Corporate taxation: just forget nominal rates
By Laurent Hanseeuw
France and Germany – along with other countries – have recently used the current Euro crisis to put increasing pressure on Ireland to raise its famous 12,5% rate on corporate profits. Every now and then, there are voices calling for corporate tax harmonisation throughout Europe so as to avoid unfair tax competition.
The case for such move rests in the characteristics of multinational companies which can locate their profits in countries with most attractive tax rate (though there are many constraints, such as transfer pricing rules). This, so is argued, introduces a race-to-the-bottom on corporate tax rates and depresses fiscal revenues, inducing a higher fiscal burden on usual tax payers.
However, according to the latest available data, there is little evidence of an existing correlation between nominal tax rates and fiscal revenues.
Looking at these statistics, one could hardly argue France or Germany loose significant fiscal revenues while Ireland gets the lion’s share, or vice-versa.
Tax competition is actually much more than differences in nominal rates while fiscal revenues from corporate profits depend also from a great deal of other factors. Several studies have shown corporate profits remaining stable despite declining tax rates due to corporatisation of economic activities (i.e. shift from personal to corporate taxes). Lowering corporate tax could even raise fiscal revenues from companies as more people will use them as a fiscal vehicle for their professional activities. Before stealing tax revenues from their neighbours, Member States steal out of their left pocket to put it into the right one.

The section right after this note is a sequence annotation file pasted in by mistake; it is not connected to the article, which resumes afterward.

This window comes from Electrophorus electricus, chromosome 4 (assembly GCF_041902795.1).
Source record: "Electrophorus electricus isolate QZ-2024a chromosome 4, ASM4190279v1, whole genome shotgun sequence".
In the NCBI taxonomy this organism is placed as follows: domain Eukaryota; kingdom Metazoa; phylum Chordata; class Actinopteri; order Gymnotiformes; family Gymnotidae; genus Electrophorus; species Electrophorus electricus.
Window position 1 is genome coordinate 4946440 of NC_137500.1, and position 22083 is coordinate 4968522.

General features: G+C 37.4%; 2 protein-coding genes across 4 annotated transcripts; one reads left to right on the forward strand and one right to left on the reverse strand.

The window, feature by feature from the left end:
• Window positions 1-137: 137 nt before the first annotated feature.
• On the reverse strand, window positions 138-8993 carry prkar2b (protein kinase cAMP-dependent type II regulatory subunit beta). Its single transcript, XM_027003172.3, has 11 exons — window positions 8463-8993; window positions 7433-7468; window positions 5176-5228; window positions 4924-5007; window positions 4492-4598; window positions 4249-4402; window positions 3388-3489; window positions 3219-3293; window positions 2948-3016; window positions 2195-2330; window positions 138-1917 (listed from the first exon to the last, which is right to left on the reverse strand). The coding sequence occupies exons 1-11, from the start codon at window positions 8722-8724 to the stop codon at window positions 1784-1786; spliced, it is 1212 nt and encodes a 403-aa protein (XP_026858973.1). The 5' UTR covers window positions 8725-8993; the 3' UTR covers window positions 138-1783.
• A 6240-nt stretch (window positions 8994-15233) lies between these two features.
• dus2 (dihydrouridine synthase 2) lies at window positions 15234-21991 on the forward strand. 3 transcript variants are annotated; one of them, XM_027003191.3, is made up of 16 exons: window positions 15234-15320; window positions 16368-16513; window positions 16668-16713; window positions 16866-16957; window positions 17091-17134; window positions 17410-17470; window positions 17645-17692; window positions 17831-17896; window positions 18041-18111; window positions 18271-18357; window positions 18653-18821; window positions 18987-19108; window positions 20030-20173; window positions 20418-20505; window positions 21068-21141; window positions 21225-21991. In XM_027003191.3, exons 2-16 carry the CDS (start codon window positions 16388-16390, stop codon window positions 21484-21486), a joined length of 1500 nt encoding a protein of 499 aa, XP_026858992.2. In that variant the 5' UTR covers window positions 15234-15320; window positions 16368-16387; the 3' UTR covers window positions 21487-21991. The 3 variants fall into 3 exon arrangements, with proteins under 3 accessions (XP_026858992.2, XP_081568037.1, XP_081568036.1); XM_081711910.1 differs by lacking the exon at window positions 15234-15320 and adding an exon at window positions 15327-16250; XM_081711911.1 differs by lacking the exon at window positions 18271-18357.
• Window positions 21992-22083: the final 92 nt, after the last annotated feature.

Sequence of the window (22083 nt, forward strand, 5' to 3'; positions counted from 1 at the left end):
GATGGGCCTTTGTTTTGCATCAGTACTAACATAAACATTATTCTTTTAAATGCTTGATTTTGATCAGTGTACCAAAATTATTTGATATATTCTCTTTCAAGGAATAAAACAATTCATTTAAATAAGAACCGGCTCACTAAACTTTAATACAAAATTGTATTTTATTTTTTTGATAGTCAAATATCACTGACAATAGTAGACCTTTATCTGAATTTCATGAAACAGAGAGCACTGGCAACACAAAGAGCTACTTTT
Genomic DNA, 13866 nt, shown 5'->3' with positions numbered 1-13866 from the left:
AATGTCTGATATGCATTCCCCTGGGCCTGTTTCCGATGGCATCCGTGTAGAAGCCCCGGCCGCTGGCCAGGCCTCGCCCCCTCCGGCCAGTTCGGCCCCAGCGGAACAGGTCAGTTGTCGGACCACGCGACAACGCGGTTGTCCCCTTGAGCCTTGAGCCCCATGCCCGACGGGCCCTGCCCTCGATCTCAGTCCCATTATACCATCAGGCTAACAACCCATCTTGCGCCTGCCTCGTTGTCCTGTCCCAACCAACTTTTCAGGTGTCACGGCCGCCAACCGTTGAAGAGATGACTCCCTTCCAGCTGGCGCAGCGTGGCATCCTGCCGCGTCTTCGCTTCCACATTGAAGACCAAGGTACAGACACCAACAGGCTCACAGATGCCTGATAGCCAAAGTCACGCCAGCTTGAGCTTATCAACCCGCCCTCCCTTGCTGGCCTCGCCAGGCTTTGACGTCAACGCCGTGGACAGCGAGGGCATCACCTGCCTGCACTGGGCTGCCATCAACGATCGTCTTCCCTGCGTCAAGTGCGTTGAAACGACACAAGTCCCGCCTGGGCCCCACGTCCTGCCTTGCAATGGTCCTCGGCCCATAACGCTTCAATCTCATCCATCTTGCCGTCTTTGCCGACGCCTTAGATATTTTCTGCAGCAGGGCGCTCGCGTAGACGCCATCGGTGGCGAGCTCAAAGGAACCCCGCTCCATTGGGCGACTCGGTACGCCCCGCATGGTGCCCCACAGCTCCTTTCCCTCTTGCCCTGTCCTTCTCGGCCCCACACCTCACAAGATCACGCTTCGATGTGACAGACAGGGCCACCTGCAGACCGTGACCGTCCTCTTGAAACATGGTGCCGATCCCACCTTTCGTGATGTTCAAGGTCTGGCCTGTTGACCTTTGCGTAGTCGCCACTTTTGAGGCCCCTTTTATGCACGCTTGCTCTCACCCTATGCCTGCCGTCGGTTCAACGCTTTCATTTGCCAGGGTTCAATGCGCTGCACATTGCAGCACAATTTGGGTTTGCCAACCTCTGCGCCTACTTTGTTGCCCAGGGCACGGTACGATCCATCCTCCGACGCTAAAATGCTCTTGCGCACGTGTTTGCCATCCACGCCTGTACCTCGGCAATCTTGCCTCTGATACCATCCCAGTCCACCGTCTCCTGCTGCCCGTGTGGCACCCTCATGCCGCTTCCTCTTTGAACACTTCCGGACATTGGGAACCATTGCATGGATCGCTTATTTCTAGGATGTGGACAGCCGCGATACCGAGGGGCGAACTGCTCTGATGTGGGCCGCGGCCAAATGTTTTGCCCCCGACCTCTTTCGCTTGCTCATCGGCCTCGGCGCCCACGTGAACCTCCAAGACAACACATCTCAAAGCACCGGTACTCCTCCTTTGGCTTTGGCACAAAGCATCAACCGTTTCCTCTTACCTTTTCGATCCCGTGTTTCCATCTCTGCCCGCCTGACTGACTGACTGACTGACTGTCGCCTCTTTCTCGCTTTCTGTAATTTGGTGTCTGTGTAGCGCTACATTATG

As for (unfair) tax competition, nominal tax rates are hardly a relevant indicator. Special regimes and deductions from the tax basis are common practices in most countries so that nominal tax rates do not reflect the actual tax burden. For example, recent calculations show that Belgium – a country with one of the highest nominal rate – has an effective taxation of just above 17%, half its nominal figure.
In this context, the European Commission’s proposal to progressively harmonise corporate tax base – the Common Consolidated Corporate Tax Base – throughout Europe is a step in the right direction, not least because it will reduce red tape and compliance costs for companies. Let’s stop vociferate over unfair taxation and beggar-thy-neighbour policies as long as we don’t even know what countries consider being corporate profits. Equality without transparency is just wishful thinking.